Second paragraph of third chapter:
My sister was caught when the war ended. The Turkish army came to the place where we were. In the ensuing battle my sister, a young girl, was captured. A baker from Kayak took her and adopted her. He raised her as though she were really his child.
Quite a short book (270 pages) about a big big topic: the forced exchange of populations between Greece and Turkey in 1923, following on the Treaty of Lausanne which officially ended the First World War, but also put a full stop to the Greco-Turkish war of 1919-22 and notoriously stipulated that Muslims living in Greece (except Eastern Thrace) and Orthodox Christians living in Turkey (except Istanbul) would be transferred to the other country. This meant 1.2 million Christians and 400,000 Muslims, many (possibly most) of whom did not speak Greek or Turkish respectively as their first language, if at all, suddenly became citizens in lands where their ancestors had never lived; historic communities were unmixed, cultures were wiped out, and unspoken traumas endured.
Bruce Clark wrote this book at the beginning of the century when a fair number of eyewitnesses were still alive, if elderly, and prepared to talk about what had happened to them eighty years before; I shouldn't think there are many left now. So he combined historiography of the early Greek state, late Ottoman Empire and nascent Turkish Republic with powerful first-person accounts. These eyewitness stories are not only of violence and expulsion. A surprising number of his interlocutors were happy to talk about the happy times before the conflict, when villagers all lived together without fussing too much about whether they went to the mosque or the church, or indeed indivudal acts of humanity by neighbours as the situation accelerated. This nostalgia had survived eight decades of indoctrination by the Greek and Turkish states.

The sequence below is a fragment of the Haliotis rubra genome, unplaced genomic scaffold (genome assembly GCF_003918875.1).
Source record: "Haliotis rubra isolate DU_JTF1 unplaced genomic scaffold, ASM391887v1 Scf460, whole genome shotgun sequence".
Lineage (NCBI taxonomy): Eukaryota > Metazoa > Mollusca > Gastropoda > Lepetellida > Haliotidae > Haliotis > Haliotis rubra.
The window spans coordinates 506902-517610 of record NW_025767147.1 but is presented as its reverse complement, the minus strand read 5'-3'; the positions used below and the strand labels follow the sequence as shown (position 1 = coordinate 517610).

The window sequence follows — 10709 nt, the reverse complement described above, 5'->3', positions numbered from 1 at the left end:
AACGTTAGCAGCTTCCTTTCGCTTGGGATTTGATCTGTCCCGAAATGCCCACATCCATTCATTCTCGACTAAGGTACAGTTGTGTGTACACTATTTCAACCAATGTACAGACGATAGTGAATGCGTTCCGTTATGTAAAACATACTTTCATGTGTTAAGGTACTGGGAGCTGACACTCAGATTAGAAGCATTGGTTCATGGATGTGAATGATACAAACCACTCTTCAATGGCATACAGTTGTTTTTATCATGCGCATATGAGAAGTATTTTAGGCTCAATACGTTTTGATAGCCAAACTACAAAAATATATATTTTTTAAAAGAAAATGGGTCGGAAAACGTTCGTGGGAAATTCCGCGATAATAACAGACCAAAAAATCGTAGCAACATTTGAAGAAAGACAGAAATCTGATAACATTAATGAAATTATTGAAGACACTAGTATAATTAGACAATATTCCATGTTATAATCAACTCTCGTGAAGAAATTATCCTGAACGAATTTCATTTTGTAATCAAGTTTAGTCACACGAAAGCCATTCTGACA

One fascinating (and sad) aspect is that in fact the Christians and Muslims who were displaced were a lot more diverse than the cultures into which they were then ruthlessly assimilated. I was already familiar with the Bektashi sect of Islam, which flourished in what is now Greek Macedonia and is now basically restricted to the Albanian-speaking world. I wasn't previously aware of their neighbours the Valaades, or of the crypto-Christians of Anatolia, populations whose identity depended on the mixed cultures of their environments.
All of this is set against the high politics of the negotiations between Venizelos and Kemal (not yet Atatürk), who were both very much in favour of unmixing their respective populations, but both also faced significant internal opposition – both were nominally democracies with elected parliaments, but we should always remember that even autocratic states can have vigorous internal politics. (The subtitle of the book uses the word "forged", which of course means both making and faking.) There were significant interventions in managing the displaced populations from external players as well, notably in Greece which was very dependent on external aid from the British government and from American individuals such as Henry Morgenthau.
It did make me wonder about an alternate timeline where Greece actually won the 1919-22 war. I don't think the territorial gains on the Aegean coast could have been sustainable in the long term, given Turkey's much greater population and advantage of strategic depth. The new Turkish state (Kemalism would not have survived) would have aligned firmly with the Axis in the second world war, rather than the neutrality of our timeline, and would surely have taken back all or most of the territory, with a second huge wave of human displacement.
Clark doesn't especially look at other cases of forced mass population movement – he mentions Cyprus in passing (tragic indeed, if on a smaller scale) but one could add the Partition of India, which was an order of magnitude bigger on the human scale, or the Balkans in the 1990s, or indeed the place where both Clark and I come from which saw thousands forced from their homes in 1969. It's enough to look in detail at this one particular situation. He does however assess the outcome as a success for both the Greek and Turkish states, considered in their own selfish and brutal terms; a success gained at the cost of vast human misery.
(Also, Japan participated in the Allied military occupation of Constantinople/Istanbul! I had no idea!)
A great book, very readable I think even for those who are less familiar with the history and geography of the subject. You can get it here.
This was my top unread book acquired in 2015. The next might be The Best of Tor 2015, but it's rather long and I may skip it.